Politics and Basketball: Part Two


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Welcome to Part 2 of Monica’s Feature Politics and Basketball
For Part 1 click HERE

The Power of Incumbency and Win or Go Home Mentality

There’s a reason why UNC, UConn, Kentucky and Kansas are perennially ranked in college basketball’s top 25. The same is true of LSU, Ohio State, Oklahoma and Notre Dame in football. It’s a lot harder to fall from the top when you’ve been there for a long, long time. (Even though I must say while I was at UNC from ’00-’03, Matt Doherty tried his darnedest to permanently cut off UNC’s
basketball program at the knees.) In politics this type of advantage is called the power of incumbency,
and sometimes the advantages it brings are all but insurmountable.

3. Understanding the Power of Incumbency

After the jump

The last campaign I worked on was a municipal race where my candidate ran against a 36 year incumbent. That’s right the man was first elected on December 9, 1975. Our campaign called for term limits not simply because 36 years is too long for the same person to run a city but because of the absolute power that a long tenure entails. The 36 year incumbent had 20 times more money in his campaign account than his closest opponent as well as the city’s only newspaper in his back pocket.  There was a strong undercurrent of animosity from both political parties against him. However after serving for over three decades while simultaneously granting many people many favors, he had such a stranglehold on the City that people did not want their names showing up on challengers’ contribution lists. From the onset, our campaign had about as much chance of winning the election as Furman University has of beating UNC in a recruiting battle. However, there are a few methods and strategies that can be used to challenge the incumbents and these require clever, creative and crafty consultants.

One of the most effective ways for the Davids to challenge the Goliaths in any arena is to build up name recognition. Luckily in college basketball, there is a simple way to do this: score a series of upsets in the NCAA tournament. Fifteen years ago, no one knew where the hell Gonzaga was or that George Mason even had a basketball team. Butler Bulldogs? Is that even a Division One team? These schools were able to boost their national name recognition exponentially and triple their college basketball stock due to what we can call the “Cinderella Factor.” While success came as a result of their team’s talent and skill, a political consultant knows best how to exploit this “Cinderella factor” to the fullest extent through marketing, public relations and press coverage.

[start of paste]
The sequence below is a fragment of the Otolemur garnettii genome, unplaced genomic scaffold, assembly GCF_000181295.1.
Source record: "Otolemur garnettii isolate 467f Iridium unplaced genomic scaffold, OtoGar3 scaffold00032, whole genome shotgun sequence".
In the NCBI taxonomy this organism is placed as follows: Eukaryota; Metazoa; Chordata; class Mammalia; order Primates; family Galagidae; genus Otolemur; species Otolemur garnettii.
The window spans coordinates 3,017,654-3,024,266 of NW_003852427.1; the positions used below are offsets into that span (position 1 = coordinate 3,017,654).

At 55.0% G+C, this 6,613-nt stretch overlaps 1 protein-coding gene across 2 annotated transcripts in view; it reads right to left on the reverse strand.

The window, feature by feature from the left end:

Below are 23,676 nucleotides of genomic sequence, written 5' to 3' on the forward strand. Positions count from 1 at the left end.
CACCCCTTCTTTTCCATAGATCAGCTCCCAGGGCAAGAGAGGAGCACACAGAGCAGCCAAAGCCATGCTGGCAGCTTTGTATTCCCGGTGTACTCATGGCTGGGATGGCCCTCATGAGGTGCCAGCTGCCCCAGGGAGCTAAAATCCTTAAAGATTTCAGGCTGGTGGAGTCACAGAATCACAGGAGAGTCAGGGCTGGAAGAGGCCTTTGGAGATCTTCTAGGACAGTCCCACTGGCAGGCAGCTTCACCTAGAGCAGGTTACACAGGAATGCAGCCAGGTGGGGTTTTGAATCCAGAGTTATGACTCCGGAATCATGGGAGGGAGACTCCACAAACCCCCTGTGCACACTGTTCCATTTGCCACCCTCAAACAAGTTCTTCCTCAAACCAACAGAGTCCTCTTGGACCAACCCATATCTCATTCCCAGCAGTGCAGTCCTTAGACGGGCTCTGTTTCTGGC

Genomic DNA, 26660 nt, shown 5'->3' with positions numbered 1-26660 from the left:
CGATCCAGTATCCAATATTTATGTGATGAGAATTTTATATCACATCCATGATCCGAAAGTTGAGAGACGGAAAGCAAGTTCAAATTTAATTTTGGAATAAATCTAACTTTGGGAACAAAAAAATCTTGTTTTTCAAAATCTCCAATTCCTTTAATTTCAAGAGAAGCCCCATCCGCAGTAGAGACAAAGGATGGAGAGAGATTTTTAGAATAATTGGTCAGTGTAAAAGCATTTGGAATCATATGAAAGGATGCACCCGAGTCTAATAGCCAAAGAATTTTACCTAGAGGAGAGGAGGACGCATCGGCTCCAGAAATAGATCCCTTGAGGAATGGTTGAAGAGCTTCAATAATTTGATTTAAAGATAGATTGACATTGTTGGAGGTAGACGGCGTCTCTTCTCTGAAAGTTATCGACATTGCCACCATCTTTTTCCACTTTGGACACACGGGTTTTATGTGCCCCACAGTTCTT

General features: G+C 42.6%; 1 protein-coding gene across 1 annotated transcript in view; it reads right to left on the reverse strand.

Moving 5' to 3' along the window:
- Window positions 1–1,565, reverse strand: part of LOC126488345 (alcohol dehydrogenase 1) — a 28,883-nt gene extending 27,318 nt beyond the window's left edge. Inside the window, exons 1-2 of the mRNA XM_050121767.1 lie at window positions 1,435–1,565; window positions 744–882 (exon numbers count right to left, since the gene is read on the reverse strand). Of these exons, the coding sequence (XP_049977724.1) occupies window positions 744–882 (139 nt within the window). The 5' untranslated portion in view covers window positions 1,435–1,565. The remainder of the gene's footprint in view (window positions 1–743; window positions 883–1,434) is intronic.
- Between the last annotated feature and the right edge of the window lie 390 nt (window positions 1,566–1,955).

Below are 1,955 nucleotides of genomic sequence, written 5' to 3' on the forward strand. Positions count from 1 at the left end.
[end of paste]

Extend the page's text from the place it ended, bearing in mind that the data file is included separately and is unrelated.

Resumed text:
Another way to challenge incumbents is for mid-majors to employ talented but unknown coaches on the way up in their profession. Before the 1992 Presidential election, James Carville was just some crazy Cajun and George Stephanopoulos, a young man who sounded like a second cousin to a Sesame Street character. Athletic directors need to take more chances on passionate, young and up and
coming coaches who can create energy and excitement to compete with veteran hall of fame coaches.  Speaking of energy and excitement, another way to overcome incumbency is to win at home and create a zoo-like atmosphere on your own turf. While enjoying Duke’s loss to Ohio State, I noticed the carnival atmosphere of what has been dubbed, “The Nut House.” Buckeye fans were allowed to hold up enormous signs and caricatures of celebrities while opponents attempted free throws. (Last time I checked one could not hold up a sign in the Dean Dome that was larger than a letter size piece of paper). A few years ago, Wake Forest fans started sporting yellow and black tie-dyed shirts that createda sense of camaraderie among fans that was once hard to come by in Lawrence Joel Coliseum. My point is political consultants know how to create excitement around an underdog campaign and fill up the